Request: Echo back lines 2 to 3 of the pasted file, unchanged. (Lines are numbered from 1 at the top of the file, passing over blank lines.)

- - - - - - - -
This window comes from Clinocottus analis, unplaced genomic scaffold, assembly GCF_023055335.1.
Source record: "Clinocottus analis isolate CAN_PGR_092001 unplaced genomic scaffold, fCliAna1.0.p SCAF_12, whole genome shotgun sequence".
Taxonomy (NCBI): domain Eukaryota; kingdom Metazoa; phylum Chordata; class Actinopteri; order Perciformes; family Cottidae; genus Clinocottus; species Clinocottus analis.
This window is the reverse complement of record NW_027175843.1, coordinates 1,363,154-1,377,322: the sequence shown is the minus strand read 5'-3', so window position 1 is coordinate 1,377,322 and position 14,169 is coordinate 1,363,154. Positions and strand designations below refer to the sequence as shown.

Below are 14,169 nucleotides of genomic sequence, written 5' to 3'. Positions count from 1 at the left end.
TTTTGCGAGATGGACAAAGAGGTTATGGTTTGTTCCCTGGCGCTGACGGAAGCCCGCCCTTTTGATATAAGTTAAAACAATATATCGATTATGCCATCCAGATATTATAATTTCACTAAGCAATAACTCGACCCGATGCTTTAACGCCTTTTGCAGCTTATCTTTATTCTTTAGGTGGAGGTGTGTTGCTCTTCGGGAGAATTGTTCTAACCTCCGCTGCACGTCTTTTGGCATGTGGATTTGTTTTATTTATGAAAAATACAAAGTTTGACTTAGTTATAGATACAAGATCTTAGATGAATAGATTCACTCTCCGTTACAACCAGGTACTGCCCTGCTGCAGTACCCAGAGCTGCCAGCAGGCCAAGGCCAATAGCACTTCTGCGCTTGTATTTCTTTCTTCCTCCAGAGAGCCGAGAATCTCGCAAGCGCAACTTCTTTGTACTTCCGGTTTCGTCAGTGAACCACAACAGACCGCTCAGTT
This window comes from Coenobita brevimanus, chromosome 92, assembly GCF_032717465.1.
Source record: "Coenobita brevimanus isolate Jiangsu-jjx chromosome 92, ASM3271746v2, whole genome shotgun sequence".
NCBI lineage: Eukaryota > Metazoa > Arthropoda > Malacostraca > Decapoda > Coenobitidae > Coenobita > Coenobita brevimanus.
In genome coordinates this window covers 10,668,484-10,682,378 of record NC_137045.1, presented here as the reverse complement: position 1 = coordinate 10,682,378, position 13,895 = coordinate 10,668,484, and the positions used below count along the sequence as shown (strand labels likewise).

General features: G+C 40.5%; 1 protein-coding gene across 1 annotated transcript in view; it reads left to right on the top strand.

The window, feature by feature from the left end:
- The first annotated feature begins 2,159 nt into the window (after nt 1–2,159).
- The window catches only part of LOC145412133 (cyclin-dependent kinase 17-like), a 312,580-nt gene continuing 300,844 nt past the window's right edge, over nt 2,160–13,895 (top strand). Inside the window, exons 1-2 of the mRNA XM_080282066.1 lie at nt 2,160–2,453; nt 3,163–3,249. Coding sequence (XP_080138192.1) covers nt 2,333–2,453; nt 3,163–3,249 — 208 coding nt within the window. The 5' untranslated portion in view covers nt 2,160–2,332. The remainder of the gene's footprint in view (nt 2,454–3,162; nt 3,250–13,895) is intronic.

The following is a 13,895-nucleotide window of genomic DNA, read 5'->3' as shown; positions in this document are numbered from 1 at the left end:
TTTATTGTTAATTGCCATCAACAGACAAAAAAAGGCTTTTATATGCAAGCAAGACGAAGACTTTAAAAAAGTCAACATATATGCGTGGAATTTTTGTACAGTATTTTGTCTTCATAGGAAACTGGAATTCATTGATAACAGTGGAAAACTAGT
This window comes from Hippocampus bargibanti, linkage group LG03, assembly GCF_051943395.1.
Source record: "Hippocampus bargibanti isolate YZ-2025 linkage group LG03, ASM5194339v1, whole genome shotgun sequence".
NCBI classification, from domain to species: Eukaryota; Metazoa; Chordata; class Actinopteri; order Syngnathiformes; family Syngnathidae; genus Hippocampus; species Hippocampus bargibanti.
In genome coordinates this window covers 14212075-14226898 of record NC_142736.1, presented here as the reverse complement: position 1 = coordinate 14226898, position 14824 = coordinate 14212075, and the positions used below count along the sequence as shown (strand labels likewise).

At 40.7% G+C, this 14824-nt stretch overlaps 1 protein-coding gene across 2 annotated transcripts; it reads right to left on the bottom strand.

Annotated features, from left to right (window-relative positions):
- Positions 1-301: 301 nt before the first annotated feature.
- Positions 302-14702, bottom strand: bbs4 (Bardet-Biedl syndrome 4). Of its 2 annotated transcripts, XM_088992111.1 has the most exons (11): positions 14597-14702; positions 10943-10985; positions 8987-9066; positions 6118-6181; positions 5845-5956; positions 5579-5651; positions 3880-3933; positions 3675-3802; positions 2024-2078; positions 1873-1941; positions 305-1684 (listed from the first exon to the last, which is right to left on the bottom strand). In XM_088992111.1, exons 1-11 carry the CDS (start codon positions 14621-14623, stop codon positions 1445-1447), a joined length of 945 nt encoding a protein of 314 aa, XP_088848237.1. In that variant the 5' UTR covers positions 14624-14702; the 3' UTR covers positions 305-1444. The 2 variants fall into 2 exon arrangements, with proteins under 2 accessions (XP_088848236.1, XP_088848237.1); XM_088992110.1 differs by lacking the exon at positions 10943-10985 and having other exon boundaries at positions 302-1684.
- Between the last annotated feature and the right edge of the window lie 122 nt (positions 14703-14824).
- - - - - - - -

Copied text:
Source record: "Clinocottus analis isolate CAN_PGR_092001 unplaced genomic scaffold, fCliAna1.0.p SCAF_12, whole genome shotgun sequence".
Taxonomy (NCBI): domain Eukaryota; kingdom Metazoa; phylum Chordata; class Actinopteri; order Perciformes; family Cottidae; genus Clinocottus; species Clinocottus analis.